Gerard A Malanga, MD Founder and Partner, New Jersey Sports Medicine, LLC and New Jersey Regenerative Institute; Director of Research, Atlantic Health; Clinical Professor, Department of Physical Medicine and Rehabilitation, University of Medicine and Dentistry of New Jersey-New Jersey Medical School; Fellow, American College of Sports Medicine

Gerard A Malanga, MD is a member of the following medical societies: Alpha Omega Alpha, American Institute of Ultrasound in Medicine, North American Spine Society, International Spine Intervention Society, American Academy of Physical Medicine and Rehabilitation, American College of Sports Medicine

Disclosure: Received honoraria from Cephalon for speaking and teaching; Received honoraria from Endo for speaking and teaching; Received honoraria from Genzyme for speaking and teaching; Received honoraria from Prostakan for speaking and teaching; Received consulting fee from Pfizer for speaking and teaching.

References
  1. Lambotte A. The Classic. Contribution to conservative surgery of the injured hand. By Dr. A. Lambotte. 1928. Clin Orthop Relat Res. 1987 Jan. 214:4-6. [Medline].

  2. Stern PJ. Fractures of the metacarpals and phalanges. Green DP, Hotchkiss RN, Pederson WC, eds. Green’s Operative Hand Surgery. 4th ed. New York, NY: Churchill Livingstone; 1999. 711-71.

  3. EMMETT JE, BRECK LW. A review and analysis of 11,000 fractures seen in a private practice of orthopaedic surgery, 1937-1956. J Bone Joint Surg Am. 1958 Oct. 40-A(5):1169-75. [Medline]. [Full Text].

  4. Gaheer RS, Ferdinand RD. Fracture dislocation of carpometacarpal joints: a missed injury. Orthopedics. 2011 May 18. 34(5):399. [Medline].

  5. Brownlie C, Anderson D. Bennett fracture dislocation - review and management. Aust Fam Physician. 2011 Jun. 40(6):394-6. [Medline].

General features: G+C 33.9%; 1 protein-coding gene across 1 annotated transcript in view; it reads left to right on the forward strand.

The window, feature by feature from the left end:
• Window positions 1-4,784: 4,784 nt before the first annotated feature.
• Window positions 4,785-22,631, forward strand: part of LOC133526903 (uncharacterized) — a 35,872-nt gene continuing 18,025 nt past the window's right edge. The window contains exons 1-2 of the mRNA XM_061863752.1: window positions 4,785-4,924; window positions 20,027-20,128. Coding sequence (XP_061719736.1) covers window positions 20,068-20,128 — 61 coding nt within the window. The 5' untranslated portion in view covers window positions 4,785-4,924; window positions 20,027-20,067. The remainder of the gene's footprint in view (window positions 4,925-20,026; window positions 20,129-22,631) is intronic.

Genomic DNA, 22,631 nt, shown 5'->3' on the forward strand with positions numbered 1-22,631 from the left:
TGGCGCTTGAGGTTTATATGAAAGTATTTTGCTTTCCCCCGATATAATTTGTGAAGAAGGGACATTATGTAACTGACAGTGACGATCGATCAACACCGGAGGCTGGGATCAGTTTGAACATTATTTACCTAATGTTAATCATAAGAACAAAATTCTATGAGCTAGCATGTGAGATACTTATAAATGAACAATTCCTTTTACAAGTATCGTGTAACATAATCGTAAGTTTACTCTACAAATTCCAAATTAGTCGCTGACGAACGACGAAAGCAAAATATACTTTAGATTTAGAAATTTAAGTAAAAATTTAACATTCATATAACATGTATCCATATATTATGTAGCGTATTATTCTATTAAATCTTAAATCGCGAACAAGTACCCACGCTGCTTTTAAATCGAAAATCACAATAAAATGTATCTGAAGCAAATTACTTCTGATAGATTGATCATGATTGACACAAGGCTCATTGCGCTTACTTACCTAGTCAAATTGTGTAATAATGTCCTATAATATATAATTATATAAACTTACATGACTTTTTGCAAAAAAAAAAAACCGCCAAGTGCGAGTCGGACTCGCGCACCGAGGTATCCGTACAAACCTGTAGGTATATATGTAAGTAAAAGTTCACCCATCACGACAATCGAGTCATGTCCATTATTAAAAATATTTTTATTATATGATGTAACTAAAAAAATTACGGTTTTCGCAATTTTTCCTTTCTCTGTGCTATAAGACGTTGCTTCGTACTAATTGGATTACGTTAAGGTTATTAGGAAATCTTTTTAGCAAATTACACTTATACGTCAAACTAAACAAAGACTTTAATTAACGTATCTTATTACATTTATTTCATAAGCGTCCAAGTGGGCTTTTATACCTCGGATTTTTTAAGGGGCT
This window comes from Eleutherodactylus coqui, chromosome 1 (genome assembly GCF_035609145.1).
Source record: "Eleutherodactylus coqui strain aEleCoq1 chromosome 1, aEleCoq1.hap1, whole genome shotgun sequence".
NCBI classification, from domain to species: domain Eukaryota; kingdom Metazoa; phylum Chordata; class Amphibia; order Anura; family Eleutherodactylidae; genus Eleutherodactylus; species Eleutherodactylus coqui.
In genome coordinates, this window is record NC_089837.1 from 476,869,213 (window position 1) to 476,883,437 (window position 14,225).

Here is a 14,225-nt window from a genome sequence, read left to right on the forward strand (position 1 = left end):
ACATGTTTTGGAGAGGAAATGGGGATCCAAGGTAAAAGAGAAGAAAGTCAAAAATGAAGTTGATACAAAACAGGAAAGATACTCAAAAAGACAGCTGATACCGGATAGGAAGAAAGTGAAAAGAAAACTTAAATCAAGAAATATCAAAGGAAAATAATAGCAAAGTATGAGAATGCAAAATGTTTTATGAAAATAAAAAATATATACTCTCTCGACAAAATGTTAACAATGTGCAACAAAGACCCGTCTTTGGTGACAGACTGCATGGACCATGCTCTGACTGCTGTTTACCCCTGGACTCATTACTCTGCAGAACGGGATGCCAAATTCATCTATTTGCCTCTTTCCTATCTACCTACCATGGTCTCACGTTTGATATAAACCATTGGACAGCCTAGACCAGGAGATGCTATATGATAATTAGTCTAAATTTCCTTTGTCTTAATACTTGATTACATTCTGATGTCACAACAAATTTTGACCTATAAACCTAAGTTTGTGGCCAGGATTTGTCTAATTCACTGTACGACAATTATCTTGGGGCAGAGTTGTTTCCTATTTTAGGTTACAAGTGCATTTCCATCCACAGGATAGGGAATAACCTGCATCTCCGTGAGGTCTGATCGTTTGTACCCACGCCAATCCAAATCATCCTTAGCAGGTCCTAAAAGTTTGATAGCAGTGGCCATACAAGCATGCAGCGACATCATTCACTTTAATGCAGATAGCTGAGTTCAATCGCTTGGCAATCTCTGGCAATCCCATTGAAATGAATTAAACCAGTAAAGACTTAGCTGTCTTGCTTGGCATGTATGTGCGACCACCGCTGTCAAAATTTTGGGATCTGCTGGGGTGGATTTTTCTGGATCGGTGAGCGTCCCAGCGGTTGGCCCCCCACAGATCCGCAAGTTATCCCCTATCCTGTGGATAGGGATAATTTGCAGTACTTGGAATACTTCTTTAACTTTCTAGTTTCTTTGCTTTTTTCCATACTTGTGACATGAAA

6. Weckesser EC. Rotational osteotomy of the metacarpal for overlapping fingers. J Bone Joint Surg Am. 1965 Jun. 47:751-6. [Medline]. [Full Text].

  7. Yoshida R, Shah MA, Patterson RM, Buford WL Jr, Knighten J, Viegas SF. Anatomy and pathomechanics of ring and small finger carpometacarpal joint injuries. J Hand Surg [Am]. 2003 Nov. 28(6):1035-43. [Medline].

  8. Lane CS. Detecting occult fractures of the metacarpal head: the Brewerton view. J Hand Surg [Am]. 1977 Mar. 2(2):131-3. [Medline].

  9. Gedda KO, Moberg E. Open reduction and osteosynthesis of the so-called Bennett's fracture in the carpo-metacarpal joint of the thumb. Acta Orthop Scand. 1953. 22(3):249-57. [Medline].

  10. Livesley PJ. The conservative management of Bennett's fracture-dislocation: a 26-year follow-up. J Hand Surg [Br]. 1990 Aug. 15(3):291-4. [Medline].

  11. Chong AK, Chew WY. An isolated ring finger metacarpal shaft fracture?--beware an associated little finger carpometacarpal joint dislocation. J Hand Surg [Br]. 2004 Dec. 29(6):629-31. [Medline].

  12. Bora FW Jr, Didizian NH. The treatment of injuries to the carpometacarpal joint of the little finger. J Bone Joint Surg Am. 1974 Oct. 56(7):1459-63. [Medline]. [Full Text].

  13. Moon SJ, Yang JW, Roh SY, Lee DC, Kim JS. Comparison between Intramedullary Nailing and Percutaneous K-Wire Fixation for Fractures in the Distal Third of the Metacarpal Bone. Arch Plast Surg. 2014 Nov. 41(6):768-72. [Medline]. [Full Text].

  14. Burton RI, Eaton RG. Common hand injuries in the athlete. Orthop Clin North Am. 1973 Jul. 4(3):809-38. [Medline].

  15. Burkhalter WE. Closed treatment of hand fractures. J Hand Surg [Am]. 1989 Mar. 14(2 pt 2):390-3. [Medline].

  16. Jahss SA. Fractures of the metacarpals: a new method of reduction and immobilization. J Bone Joint Surg Am. 1938. 20:178-86. [Full Text].

  17. Ker HR. Dislocation of the fifth carpometacarpal joint. J Bone Joint Surg Br. 1955 May. 37-B(2):254-6. [Medline]. [Full Text].